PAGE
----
When it comes to running the estate of her son, The Notorious B.I.G., Voletta Wallace has a simple formula. “If I see something that’s going to belittle his integrity or his memory, I won’t do it,” she says of posthumous projects involving the rapper (real name: Christopher Wallace, who was killed in a drive-by shooting in March 1997, just 16 days before the release of his second album, Life After Death, which has sold 5.3 million copies, according to Nielsen Music). "It has to do with principles, morality and honesty."
Those criteria have helped Wallace, 63, keep her son’s legacy alive and avoid much of the exploitation and over-saturation common with celebrity estates -- particularly one as valuable as Big's. Commonly referenced as one of the greatest rappers of all time, Big died at age 24, just six months after the murder of onetime friend-turned-rap-rival Tupac Shakur.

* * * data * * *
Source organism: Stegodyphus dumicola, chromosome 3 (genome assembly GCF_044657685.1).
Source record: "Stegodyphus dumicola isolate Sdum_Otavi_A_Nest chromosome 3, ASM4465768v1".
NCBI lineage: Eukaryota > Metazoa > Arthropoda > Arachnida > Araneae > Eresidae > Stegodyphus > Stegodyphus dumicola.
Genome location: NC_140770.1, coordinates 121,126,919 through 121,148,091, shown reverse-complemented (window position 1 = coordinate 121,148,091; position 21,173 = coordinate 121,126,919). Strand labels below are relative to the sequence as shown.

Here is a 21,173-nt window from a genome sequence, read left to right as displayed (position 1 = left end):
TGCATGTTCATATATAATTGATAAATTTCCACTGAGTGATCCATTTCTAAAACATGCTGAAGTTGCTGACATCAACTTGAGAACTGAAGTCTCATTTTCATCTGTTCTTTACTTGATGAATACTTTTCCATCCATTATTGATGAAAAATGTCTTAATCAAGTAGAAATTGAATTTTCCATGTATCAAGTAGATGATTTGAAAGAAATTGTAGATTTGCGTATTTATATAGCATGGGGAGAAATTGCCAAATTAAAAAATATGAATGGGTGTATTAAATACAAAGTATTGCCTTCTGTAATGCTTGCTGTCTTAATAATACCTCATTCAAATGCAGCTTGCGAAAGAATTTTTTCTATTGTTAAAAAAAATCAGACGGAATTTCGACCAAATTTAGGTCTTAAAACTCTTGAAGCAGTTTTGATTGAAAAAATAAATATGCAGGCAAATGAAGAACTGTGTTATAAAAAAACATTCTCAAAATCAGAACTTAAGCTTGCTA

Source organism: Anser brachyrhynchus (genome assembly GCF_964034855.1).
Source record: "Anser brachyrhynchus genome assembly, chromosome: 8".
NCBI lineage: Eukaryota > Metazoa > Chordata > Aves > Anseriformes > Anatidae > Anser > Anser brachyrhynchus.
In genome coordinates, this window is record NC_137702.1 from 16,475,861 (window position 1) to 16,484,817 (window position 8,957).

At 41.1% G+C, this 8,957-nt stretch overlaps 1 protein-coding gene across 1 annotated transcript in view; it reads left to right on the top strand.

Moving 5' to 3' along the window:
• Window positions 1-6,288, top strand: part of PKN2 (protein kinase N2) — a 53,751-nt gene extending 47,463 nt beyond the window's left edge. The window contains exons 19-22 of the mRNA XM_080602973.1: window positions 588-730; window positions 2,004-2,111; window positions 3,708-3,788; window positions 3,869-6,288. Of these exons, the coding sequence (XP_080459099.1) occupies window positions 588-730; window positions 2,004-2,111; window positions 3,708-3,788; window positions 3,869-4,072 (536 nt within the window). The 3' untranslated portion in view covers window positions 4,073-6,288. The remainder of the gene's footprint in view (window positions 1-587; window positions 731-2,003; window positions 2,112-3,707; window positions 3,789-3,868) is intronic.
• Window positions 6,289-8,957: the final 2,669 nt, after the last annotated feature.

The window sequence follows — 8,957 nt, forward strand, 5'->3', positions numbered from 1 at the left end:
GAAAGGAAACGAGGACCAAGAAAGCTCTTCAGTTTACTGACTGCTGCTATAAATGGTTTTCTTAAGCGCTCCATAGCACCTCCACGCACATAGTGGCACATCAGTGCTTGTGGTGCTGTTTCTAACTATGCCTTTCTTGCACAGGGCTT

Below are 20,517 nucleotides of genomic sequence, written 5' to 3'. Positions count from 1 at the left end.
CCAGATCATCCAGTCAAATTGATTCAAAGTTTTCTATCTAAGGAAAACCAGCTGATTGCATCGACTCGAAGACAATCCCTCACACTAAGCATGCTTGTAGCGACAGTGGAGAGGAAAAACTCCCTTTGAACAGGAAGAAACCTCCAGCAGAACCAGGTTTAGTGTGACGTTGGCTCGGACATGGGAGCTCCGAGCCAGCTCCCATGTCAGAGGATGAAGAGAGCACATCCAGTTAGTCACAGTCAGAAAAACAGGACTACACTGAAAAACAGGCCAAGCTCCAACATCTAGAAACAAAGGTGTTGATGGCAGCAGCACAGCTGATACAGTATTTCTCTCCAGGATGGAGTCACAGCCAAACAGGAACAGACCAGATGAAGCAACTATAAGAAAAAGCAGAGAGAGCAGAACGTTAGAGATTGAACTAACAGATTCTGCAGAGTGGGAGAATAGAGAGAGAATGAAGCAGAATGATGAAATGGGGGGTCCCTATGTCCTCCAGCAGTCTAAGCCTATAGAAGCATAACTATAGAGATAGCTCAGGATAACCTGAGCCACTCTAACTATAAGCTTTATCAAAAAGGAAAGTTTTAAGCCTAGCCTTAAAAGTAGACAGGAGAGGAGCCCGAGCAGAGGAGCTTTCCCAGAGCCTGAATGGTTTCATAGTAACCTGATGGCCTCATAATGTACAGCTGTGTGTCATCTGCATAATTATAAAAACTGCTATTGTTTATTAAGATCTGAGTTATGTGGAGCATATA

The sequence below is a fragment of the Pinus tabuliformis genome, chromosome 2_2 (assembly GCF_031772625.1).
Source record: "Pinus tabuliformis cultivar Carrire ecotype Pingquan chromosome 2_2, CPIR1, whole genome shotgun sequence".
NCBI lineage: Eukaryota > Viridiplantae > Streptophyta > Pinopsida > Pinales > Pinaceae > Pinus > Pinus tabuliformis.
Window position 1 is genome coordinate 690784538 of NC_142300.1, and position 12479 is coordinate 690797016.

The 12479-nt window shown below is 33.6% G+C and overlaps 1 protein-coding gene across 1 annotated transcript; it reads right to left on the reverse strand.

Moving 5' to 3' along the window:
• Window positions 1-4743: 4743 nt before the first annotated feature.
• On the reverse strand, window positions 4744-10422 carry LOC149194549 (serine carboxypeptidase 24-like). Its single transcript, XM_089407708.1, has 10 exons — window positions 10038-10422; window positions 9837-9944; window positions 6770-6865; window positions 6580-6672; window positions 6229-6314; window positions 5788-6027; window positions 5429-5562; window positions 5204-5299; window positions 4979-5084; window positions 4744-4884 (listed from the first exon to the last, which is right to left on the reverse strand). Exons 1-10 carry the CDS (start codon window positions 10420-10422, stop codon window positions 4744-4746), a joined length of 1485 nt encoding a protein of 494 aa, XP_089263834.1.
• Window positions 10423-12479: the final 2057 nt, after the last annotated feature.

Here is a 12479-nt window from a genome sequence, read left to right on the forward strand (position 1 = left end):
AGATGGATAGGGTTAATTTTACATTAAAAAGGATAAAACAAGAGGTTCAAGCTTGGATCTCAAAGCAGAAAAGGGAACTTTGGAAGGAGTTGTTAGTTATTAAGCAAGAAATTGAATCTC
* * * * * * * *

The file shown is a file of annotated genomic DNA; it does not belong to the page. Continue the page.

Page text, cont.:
But Ms. Wallace hasn't done it alone; her team includes Big's widow, Faith Evans; his former manager, Wayne Barrow; her attorney, Julian Petty of Nixon Peabody; and merchandising manager Rick Barlowe, who previously worked with Shakur's estate. In the past, the team has partnered with Mezco Toyz for an action figure; with Zingy to create a mobile game; with Sprite to license his lyrics for an ad campaign; and with Taco Bell for a commercial that remixed his hit "Big Poppa." The estate's clothing line, available in retailers from H&M to WalMart to Forever 21, does "major numbers," Barlowe says, declining to give specifics. (An audacious proposal for a Biggie-themed online poker casino was scrapped some years ago.) But the estate's biggest achievement to date, according to those who run it, was the 2009 film Notorious, which told the life story of the rapper from Brooklyn who became an icon before his 25th birthday.